Mysterious are the ways of the Department of Sanitation. Now that it is law that alternate-side parking be suspended in the event of a snowstorm, so that the SDNY can mobilize its plows instead of its street brooms, the bulletins from the Department of Transportation have gotten spotty in their accuracy. Last week, snow was predicted for the evening, and alternate side was suspended while we waited for the snow, which didn't arrive. (Maybe it was snowing somewhere.) Alternate side was suspended again the next day, and the next, but the third day was a mistake, and the suspension itself was suspended. Today, it actually is snowing, and alternate-side parking is in effect.
If I were parking on the street, I’d be outraged. As it is, I had to trot down to the garage with my checkbook, an exercise I don’t enjoy, and point out to Julian, Julian’s superior, that my certificate of parking-tax exemption hadn’t resulted in eight percent off on my bill. Julian had to call Julio (or someone) while I stood outside the booth studying a flyer that said “Happy Cars Use Bumper Guards” (hmm). My bill for February was $152.36, but in March it will be $163.80; the parking-tax exemption was retroactive through January. Possibly I could have waited and trusted the parking company to prorate my bills, but I am determined to be vigilant and not let the parking industry (or the city) squeeze an extra dollar out of me.
Meanwhile, my sibling Dee was off to the Car Pound with five hundred dollars in borrowed cash to bail out her VW Bug, which had gotten towed the night before from a spot in Chinatown. She had parked in one of those sneaky areas with night regulations: No Parking 10 P.M.-4 A.M., or something. Dee was in town to do some recording, and luckily the recording was going well, so she didn’t mind, or at least her resignation in having to go to the Car Pound and cough up cash was tempered by the satisfaction of a job well done. The new CD will be out by the fall.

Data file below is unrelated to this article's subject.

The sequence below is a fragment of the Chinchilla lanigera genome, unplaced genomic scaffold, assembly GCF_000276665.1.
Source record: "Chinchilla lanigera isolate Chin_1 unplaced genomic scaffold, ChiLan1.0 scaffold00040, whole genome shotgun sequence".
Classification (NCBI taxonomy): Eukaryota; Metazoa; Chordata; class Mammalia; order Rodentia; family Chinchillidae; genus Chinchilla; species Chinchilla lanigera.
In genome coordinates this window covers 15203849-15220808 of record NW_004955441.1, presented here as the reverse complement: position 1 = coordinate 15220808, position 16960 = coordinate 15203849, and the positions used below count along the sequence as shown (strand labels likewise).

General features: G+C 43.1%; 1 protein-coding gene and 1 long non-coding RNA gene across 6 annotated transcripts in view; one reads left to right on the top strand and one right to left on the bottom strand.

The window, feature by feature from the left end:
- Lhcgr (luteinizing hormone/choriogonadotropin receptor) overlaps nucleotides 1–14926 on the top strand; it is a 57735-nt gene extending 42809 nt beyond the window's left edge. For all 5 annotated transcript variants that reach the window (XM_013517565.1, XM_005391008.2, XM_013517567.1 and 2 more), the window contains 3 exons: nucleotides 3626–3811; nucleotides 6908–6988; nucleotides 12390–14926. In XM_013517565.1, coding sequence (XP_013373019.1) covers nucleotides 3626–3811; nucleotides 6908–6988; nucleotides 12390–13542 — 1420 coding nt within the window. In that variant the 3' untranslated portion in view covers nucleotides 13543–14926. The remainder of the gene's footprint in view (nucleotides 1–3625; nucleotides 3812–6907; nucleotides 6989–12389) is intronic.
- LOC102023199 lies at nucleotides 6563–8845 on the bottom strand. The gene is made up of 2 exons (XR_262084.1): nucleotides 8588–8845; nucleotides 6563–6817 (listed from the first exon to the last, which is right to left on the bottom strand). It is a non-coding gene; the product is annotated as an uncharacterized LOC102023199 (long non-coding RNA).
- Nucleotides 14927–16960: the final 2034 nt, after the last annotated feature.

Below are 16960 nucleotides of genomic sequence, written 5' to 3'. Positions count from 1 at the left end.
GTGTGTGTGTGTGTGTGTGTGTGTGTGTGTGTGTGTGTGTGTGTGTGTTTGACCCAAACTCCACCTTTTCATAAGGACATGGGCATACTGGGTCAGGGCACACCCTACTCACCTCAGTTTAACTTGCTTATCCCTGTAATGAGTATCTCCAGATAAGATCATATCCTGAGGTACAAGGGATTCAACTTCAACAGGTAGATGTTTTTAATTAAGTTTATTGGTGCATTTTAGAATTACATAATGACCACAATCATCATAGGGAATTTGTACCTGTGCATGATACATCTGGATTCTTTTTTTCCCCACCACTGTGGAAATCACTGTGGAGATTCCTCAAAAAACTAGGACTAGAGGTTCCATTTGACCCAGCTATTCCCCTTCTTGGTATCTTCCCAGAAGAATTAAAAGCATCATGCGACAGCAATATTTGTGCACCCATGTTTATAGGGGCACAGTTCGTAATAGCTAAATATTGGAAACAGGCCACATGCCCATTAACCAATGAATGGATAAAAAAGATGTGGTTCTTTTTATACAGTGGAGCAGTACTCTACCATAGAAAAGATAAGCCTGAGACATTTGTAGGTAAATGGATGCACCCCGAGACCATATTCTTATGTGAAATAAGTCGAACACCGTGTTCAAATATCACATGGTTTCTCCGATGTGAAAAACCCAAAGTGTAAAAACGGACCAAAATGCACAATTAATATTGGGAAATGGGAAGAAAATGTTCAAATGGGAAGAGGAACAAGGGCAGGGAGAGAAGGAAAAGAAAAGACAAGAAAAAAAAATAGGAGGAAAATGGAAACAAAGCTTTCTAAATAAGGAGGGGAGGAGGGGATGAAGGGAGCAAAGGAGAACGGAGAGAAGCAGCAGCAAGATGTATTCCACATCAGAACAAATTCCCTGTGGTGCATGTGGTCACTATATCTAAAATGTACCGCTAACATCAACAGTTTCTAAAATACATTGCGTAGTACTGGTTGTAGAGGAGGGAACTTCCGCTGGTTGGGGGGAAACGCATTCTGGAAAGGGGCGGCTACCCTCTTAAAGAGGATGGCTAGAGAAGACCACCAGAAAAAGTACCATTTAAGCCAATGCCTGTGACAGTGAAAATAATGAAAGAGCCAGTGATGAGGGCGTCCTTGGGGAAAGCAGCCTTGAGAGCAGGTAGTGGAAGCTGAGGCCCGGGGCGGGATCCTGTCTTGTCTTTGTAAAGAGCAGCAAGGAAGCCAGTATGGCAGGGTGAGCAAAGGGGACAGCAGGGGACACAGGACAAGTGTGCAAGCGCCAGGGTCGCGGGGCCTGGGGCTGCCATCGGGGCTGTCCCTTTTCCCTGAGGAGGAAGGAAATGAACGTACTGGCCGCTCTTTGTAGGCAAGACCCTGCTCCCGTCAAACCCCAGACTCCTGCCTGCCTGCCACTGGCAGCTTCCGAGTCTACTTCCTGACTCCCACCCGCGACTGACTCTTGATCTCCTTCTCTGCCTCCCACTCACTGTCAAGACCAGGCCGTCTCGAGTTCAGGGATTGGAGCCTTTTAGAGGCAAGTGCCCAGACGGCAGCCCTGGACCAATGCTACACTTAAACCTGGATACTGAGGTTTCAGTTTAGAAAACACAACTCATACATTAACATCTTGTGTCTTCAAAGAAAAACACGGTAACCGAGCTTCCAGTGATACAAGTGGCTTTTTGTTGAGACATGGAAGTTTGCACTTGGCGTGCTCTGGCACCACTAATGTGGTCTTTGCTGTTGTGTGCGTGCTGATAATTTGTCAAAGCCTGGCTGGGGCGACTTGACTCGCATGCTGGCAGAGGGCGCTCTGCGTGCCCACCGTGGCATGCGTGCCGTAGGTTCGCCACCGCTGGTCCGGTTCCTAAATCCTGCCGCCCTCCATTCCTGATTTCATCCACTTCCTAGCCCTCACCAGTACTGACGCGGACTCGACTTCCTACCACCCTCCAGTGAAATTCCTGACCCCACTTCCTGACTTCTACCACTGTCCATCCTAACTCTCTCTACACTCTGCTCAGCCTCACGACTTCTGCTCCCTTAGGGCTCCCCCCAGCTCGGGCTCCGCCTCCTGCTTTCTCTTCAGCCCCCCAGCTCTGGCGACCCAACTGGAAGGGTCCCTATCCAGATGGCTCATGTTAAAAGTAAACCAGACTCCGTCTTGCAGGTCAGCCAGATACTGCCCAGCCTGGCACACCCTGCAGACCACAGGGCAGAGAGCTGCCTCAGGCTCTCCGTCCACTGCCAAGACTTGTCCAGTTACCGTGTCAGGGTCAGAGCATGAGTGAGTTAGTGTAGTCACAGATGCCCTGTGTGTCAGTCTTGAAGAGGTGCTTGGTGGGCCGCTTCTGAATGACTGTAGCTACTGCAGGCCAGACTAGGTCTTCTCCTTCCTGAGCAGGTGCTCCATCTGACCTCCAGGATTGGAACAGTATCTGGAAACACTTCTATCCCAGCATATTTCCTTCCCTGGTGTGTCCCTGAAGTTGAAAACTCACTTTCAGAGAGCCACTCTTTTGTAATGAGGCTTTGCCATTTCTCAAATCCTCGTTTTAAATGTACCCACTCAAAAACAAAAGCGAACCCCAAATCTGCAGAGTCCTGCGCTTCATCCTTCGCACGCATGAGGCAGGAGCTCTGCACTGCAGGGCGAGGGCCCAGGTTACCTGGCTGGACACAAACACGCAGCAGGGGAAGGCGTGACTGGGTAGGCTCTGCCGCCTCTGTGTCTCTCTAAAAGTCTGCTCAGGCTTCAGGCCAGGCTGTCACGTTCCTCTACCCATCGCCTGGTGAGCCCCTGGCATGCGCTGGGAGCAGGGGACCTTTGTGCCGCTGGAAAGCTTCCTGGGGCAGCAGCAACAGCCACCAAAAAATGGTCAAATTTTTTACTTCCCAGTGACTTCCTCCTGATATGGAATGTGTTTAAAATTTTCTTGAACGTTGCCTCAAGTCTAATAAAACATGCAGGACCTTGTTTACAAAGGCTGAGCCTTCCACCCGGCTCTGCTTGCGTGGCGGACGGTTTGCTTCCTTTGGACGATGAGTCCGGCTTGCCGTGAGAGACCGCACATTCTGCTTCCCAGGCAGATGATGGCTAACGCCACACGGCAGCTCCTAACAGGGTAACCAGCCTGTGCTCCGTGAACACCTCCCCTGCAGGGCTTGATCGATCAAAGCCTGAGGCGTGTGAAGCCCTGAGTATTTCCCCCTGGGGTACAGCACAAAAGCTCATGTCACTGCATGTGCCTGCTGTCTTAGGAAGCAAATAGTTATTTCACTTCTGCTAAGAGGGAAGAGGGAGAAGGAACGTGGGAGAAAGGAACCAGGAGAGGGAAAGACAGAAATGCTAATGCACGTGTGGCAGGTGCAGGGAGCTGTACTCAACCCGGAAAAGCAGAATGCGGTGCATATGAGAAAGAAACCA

I still have not quit the Times, and am taken today by a piece by Charles McGrath, “Around the World in as Long as It Takes,” about an American, Rich Wilson, who is racing in the Vendée, “the solo-around-the-world sailing race” that begins and ends at Les Sables d’Olonne, France. “It is a route that exposes sailors to icebergs, the doldrums and some of the windiest stretches of ocean in the world.” Over the weekend, I accidentally recycled some chunks of the Sunday Times without first reading them, and I interpreted that as a sign that it was all over, that I could quit. I still had the Automobiles section, though, so I was able to read about the new “green” ice resurfacer that is being developed in time for the 2010 Olympics, posing a challenge to the great Zamboni.
According to the article, by Dave Caldwell, ice groomers first ran on gasoline, then diesel, and then propane, all of which pollute an indoor ice arena. Frank J. Zamboni built his ice groomer from spare parts in his back yard, in the late nineteen-forties. “In 1967, in Elmira, Ontario, a welder named Andrew Schlupp built his own ice resurfacer and started the Resurfice Corporation.” Schlupp has developed an electric model that is both green and much cheaper to use (though the machine itself is more expensive; Zamboni has one, too). I read on, anticipating the inevitable. “Essentially, all resurfacers work the same during what is called a flood. A blade on the back of the machine shaves the surface of the ice. The shavings are scooped up and a thin coating of hot water is sprayed on the rink, which is smoothed as the water freezes.” But the story did not have the expected payoff. The people who built the Resurficer (which, I have to admit, is pretty clever) failed to follow Zamboni's lead and name their product after themselves: the Schlupp.